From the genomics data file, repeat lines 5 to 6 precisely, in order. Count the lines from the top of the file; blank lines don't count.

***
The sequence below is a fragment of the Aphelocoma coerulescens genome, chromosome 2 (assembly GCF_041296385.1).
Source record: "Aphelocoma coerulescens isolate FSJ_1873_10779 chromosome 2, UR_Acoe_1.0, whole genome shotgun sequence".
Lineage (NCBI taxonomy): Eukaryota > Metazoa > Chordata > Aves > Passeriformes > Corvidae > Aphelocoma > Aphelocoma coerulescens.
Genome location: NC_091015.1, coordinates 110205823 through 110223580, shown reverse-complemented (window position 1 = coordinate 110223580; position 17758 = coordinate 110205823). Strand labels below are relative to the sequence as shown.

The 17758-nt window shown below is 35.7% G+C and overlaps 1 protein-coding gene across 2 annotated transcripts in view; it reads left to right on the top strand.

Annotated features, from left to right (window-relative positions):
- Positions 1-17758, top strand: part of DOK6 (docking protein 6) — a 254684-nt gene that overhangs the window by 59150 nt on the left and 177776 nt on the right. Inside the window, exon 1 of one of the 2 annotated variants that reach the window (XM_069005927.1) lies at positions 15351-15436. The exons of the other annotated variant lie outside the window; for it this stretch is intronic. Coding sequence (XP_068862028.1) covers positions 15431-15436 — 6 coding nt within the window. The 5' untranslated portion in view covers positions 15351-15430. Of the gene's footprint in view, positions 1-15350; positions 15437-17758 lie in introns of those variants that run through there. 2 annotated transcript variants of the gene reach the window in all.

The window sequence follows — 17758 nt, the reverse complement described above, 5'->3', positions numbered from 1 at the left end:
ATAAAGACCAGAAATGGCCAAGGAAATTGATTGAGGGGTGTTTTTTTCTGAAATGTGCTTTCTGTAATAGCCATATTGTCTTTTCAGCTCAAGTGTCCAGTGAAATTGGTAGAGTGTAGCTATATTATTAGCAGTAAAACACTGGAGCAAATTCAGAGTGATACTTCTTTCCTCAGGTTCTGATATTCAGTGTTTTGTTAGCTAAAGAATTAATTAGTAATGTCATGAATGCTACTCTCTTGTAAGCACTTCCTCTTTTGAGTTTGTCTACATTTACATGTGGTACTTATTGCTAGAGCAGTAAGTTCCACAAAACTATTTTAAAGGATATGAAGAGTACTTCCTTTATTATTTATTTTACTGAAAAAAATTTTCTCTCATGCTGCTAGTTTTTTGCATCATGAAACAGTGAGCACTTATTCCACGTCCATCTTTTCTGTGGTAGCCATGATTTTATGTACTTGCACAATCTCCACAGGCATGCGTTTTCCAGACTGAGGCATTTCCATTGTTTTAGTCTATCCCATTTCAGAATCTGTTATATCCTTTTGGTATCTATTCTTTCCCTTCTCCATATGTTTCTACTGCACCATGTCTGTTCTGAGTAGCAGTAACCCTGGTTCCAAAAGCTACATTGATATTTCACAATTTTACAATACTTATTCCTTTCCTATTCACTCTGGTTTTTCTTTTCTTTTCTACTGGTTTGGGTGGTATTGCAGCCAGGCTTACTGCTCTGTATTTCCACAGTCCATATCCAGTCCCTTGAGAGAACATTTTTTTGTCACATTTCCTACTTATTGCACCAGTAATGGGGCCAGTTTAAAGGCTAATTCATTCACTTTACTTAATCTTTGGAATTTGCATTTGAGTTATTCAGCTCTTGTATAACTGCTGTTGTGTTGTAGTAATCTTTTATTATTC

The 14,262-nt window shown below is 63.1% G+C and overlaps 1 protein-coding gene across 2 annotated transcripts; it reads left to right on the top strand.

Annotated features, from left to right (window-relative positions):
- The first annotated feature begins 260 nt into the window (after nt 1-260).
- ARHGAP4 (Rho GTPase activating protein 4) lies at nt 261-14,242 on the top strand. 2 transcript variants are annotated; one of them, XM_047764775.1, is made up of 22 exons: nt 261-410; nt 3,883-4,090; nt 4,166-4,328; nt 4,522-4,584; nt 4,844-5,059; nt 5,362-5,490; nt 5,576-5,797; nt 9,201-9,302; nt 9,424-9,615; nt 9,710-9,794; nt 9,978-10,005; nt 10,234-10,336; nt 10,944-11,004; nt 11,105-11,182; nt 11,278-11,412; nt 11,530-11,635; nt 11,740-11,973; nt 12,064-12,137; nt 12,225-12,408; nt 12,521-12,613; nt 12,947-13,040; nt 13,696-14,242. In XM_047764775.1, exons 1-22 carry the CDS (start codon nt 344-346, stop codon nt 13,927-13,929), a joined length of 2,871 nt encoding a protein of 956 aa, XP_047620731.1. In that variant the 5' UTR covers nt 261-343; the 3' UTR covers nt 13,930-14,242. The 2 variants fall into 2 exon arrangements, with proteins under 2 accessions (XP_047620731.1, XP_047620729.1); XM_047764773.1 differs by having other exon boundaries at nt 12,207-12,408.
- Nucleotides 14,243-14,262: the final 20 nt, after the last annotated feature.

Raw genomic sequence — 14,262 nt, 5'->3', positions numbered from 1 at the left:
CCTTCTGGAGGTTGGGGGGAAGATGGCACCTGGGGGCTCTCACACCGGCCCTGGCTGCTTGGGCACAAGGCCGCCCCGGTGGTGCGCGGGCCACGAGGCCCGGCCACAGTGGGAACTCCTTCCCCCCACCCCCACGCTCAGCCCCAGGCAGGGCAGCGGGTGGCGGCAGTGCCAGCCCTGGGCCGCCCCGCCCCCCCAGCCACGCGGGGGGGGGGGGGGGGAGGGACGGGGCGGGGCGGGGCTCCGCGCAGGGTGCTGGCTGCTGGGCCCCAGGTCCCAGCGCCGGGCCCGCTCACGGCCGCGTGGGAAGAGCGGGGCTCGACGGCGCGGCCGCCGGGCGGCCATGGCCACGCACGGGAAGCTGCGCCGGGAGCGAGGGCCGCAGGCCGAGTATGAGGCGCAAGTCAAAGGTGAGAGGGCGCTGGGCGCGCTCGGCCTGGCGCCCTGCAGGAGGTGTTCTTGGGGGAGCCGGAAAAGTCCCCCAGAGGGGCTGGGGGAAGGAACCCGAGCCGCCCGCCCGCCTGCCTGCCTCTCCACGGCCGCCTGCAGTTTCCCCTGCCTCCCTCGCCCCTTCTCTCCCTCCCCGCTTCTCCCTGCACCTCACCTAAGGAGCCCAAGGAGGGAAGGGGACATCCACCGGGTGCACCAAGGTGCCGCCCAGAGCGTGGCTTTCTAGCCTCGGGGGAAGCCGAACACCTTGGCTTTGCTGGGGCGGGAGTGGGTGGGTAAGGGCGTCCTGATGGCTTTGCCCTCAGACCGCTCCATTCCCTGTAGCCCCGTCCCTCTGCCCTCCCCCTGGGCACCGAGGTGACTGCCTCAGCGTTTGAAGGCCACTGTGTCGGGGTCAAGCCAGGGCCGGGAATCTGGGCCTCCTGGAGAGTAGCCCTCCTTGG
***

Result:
The 17758-nt window shown below is 35.7% G+C and overlaps 1 protein-coding gene across 2 annotated transcripts in view; it reads left to right on the top strand.

Annotated features, from left to right (window-relative positions):